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A Cannabigerol Quinone Alleviates Neuroinflammation in a Chronic Model of Multiple Sclerosis

AuthorsGranja, Aitor G. ; Carrillo-Salinas, Francisco; Pagani, Alberto; Gómez-Cañas, María; Negri, Roberto; Navarrete, Carmen; Mecha, Miriam ; Mestre, Leyre ; Fiebich, Bernd L.; Cantarero, Irene; Calzado, Marco A.; Bellido, María Luz ; Fernández-Ruiz, Javier; Appendino, Giovanni; Guaza, Carmen ; Muñoz, Eduardo
Multiple sclerosis
Issue DateDec-2012
PublisherSpringer Nature
CitationJournal of NeuroImmune Pharmacology 7(4): 1002- 1016 (2012)
AbstractPhytocannabinoids like ∆9-tetrahydrocannabinol (THC) and cannabidiol (CBD) show a beneficial effect on neuroinflammatory and neurodegenerative processes through cell membrane cannabinoid receptor (CBr)-dependent and -independent mechanisms. Natural and synthetic cannabinoids also target the nuclear receptor peroxisome proliferator-activated receptor-gamma (PPARγ), an attractive molecular target for the treatment of neuroinflammation. As part of a study on the SAR of phytocannabinoids, we have investigated the effect of the oxidation modification in the resorcinol moiety of cannabigerol (CBG) on CB1, CB2 and PPARγ binding affinities, identifying cannabigerol quinone (VCE-003) as a potent anti-inflammatory agent. VCE-003 protected neuronal cells from excitotoxicity, activated PPARγ transcriptional activity and inhibited the release of pro-inflammatory mediators in LPS-stimulated microglial cells. Theiler’s murine encephalomyelitis virus (TMEV) model of multiple sclerosis (MS) was used to investigate the anti-inflammatory activity of this compound in vivo. Motor function performance was evaluated and the neuroinflammatory response and gene expression pattern in brain and spinal cord were studied by immunostaining and qRT-PCR. We found that VCE-003 ameliorated the symptoms associated to TMEV infection, decreased microglia reactivity and modulated the expression of genes involved in MS pathophysiology. These data lead us to consider VCE-003 to have high potential for drug development against MS and perhaps other neuroinflammatory diseases.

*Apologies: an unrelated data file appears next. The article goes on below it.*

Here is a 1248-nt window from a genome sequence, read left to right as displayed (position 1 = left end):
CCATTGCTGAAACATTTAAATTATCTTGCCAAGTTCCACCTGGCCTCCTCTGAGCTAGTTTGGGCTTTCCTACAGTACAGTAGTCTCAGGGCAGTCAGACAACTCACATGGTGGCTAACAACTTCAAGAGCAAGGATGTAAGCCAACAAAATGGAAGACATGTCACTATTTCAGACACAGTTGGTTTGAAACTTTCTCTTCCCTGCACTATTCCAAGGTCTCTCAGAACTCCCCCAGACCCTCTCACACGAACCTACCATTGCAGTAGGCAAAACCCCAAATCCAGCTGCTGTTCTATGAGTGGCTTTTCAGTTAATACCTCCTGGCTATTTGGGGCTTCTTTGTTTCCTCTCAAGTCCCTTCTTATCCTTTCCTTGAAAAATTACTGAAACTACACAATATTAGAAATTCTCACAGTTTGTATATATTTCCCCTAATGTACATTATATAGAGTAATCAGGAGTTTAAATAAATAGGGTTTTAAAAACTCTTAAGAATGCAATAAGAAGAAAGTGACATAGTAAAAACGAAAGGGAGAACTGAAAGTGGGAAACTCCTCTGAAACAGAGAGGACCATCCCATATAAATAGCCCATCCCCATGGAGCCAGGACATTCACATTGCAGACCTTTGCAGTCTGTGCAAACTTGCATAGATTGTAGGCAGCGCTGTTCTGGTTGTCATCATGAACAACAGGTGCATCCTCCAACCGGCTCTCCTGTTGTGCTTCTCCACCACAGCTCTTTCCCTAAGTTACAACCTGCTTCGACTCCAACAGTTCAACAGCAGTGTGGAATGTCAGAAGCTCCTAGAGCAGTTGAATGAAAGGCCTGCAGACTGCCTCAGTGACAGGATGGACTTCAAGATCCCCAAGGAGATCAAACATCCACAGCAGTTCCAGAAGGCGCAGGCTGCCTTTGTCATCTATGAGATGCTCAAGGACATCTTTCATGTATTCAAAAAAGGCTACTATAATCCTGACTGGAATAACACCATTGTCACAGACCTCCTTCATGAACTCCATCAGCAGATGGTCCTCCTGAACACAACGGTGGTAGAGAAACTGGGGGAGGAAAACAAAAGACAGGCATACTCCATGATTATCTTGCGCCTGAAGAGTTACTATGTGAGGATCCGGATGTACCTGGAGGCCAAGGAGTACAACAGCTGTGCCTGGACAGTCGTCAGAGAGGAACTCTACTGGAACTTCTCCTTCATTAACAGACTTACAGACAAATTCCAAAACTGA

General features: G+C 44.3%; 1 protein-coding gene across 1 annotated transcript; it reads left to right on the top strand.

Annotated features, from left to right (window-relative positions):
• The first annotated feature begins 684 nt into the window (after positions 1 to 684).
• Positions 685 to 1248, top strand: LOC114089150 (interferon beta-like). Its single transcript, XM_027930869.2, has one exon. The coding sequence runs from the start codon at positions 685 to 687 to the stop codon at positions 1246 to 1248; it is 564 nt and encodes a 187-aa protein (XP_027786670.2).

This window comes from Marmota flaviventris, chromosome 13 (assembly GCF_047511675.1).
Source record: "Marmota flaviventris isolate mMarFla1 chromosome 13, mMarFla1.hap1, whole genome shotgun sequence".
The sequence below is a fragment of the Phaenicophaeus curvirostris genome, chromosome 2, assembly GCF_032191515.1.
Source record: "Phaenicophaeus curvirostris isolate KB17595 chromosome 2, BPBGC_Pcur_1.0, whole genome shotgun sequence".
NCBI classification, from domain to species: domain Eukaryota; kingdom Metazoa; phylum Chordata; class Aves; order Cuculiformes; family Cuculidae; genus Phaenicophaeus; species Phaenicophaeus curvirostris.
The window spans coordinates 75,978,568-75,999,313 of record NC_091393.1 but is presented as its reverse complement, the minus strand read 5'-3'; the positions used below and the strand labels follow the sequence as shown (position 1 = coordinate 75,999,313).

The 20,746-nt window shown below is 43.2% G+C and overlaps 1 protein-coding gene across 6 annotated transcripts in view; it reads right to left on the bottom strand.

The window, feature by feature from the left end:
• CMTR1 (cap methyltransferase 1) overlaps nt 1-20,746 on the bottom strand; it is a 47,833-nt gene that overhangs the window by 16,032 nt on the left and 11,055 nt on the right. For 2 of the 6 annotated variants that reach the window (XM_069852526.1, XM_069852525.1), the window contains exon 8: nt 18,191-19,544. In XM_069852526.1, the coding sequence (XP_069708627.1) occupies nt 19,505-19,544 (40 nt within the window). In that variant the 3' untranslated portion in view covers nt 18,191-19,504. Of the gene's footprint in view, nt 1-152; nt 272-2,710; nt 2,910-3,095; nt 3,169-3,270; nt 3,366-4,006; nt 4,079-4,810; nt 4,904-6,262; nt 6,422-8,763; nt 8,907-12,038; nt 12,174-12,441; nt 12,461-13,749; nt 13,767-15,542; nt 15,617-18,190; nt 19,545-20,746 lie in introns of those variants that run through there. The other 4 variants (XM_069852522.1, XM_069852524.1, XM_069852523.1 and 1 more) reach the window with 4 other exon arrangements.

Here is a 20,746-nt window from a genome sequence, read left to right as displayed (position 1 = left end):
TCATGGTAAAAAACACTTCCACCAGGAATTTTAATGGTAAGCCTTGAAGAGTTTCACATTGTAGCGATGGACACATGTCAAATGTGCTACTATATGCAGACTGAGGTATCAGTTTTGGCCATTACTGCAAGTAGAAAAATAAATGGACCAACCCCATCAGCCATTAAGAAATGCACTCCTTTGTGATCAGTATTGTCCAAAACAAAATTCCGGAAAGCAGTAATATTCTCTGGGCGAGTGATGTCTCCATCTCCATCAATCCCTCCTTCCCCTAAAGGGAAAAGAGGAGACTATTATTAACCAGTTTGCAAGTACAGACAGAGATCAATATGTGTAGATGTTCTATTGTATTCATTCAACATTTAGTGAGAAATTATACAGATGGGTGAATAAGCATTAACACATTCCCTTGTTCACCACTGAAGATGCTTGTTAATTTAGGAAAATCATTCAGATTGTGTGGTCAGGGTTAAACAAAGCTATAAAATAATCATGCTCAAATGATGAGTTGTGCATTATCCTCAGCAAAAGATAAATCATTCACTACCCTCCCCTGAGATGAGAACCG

Publisher version (URL)https://doi.org/10.1007/s11481-012-9399-3
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